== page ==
Jesus is Forever

Jesus is Forever
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As we typically reach the end of another year, most of us go into reflection mode – reviewing the past year, the highs and lows, the happiness and sorrows, the lessons learnt which led us to formulate resolutions or commitments for 2020.

Likewise, I found myself sitting in Church after the final lunchtime Mass for 2019, looking at the Prologue to the Gospel of John (John 1:1-18) and reflecting.

What struck me was the magnificent phrase: “And the Word became flesh and lived among us.” The phrase “lived among us” in Greek (σκηνόω, skénoó) when transliterated is “tabernacled among us” or “pitched his tent among us.” What the evangelist is telling me is that here and now, in the flesh, God has established his tabernacle among us – Jesus is here with me.

But that is not all. The prologue also reveals the importance of another person – John the Baptist whose cooperative role in being a witness to Jesus contributed to God’s grand scheme.

He was a compassionate, loyal, faithful, humble, courageous and fearless disciple (cf. Luke 7:28) as seen by his life of poverty and simplicity, utter humility (cf. John 1:27, 3:29-30), and his courage to call out the scandals and evils of his time (cf. Matthew 3:7, Luke 3:19).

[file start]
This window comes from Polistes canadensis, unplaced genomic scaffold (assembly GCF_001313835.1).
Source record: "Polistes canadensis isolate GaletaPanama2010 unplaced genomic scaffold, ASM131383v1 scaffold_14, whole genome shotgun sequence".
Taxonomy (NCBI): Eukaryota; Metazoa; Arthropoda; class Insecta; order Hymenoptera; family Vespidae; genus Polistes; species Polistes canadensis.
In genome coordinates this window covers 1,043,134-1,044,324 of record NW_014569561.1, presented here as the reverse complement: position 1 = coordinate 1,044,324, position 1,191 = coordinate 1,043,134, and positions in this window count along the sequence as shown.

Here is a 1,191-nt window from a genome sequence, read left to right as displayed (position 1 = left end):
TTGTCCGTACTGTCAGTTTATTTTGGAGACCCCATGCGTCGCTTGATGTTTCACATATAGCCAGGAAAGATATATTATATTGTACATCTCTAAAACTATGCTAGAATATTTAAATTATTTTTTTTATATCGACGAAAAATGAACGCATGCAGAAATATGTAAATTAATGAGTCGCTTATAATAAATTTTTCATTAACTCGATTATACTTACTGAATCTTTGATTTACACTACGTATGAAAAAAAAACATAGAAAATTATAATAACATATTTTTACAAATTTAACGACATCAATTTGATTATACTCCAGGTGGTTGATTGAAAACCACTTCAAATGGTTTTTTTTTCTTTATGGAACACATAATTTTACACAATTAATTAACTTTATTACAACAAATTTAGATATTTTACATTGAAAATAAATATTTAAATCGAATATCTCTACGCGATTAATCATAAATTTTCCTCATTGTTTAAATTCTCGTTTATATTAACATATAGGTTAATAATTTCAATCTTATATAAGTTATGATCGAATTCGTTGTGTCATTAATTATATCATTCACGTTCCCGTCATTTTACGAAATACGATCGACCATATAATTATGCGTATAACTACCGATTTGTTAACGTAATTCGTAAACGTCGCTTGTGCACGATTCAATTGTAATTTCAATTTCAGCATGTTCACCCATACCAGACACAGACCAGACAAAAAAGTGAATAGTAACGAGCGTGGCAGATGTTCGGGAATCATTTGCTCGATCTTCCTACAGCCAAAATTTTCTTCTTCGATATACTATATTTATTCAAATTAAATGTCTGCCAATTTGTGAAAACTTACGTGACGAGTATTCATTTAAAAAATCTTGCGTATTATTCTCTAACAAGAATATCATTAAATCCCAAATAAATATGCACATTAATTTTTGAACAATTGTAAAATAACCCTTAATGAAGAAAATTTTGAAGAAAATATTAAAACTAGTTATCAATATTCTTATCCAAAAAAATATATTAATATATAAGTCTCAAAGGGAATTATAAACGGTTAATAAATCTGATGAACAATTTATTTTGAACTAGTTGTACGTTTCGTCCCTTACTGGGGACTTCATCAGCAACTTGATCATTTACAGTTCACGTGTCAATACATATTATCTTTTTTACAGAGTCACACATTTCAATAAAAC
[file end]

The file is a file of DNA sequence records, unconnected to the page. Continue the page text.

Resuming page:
What about me? In 2019, did I live a life that embodied and is witness to Jesus’ presence – one that is compassionate, loyal, faithful, humble, courageous and fearless? Our local news is replete with inspiring examples of individuals possessing such virtues and traits.

As I look back at the significant events of the past year, I can see how Jesus shaped and strengthened me for the future. I do not know what the new year will hold for me, my family, loved ones, and the world. But I resolve to begin a new life, abandoning myself and offering all my aspirations and affections to Jesus, knowing that in all my weakness and sinfulness, He will continue to be with me.

Our pilgrim journey does not end with the passing of a calendar year. Jesus is forever. Let us resolve to live a different life; an eternal life closer to him. Perhaps then we will be courageous enough to pray the following non traditional blessing.

A Non-traditional Blessing by Sister Ruth Marlene Fox

“May God bless you with discomfort,
At easy answers, half-truths,
And superficial relationships
So that you may live
Deep within your heart.

May God bless you with anger
At injustice, oppression,
And exploitation of people,
So that you may work for
Justice, freedom and peace.

May God bless you with tears,
To shed for those who suffer pain,
Rejection, hunger and war,
So that you may reach out your hand
To comfort them and
To turn their pain to joy.

May God bless us with just enough foolishness
to believe that we can make a difference in the world,
so that we can do what others claim cannot be done.”


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Jacob Soo is the Formation and Membership Executive at Caritas Singapore, and serves at the Cathedral of the Good Shepherd. He finds joy in strong cups of black coffee, Catholic spirituality books, and conversations on the faith.